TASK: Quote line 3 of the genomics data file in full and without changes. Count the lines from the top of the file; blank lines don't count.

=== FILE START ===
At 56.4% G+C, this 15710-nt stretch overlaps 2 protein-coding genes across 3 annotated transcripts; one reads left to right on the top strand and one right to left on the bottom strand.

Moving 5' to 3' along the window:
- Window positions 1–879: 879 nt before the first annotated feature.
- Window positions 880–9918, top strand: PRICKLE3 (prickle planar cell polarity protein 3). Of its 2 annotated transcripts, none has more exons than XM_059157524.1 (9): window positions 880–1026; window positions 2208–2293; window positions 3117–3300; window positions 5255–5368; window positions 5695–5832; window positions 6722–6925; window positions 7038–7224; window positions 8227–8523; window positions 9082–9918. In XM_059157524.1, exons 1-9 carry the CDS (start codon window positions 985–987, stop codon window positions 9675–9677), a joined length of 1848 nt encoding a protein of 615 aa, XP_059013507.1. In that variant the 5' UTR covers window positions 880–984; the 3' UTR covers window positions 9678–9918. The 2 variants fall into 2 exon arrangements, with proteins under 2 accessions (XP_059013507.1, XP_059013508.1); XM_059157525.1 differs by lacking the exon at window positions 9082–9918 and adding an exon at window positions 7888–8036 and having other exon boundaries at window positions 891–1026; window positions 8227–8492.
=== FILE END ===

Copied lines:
- Window positions 1–879: 879 nt before the first annotated feature.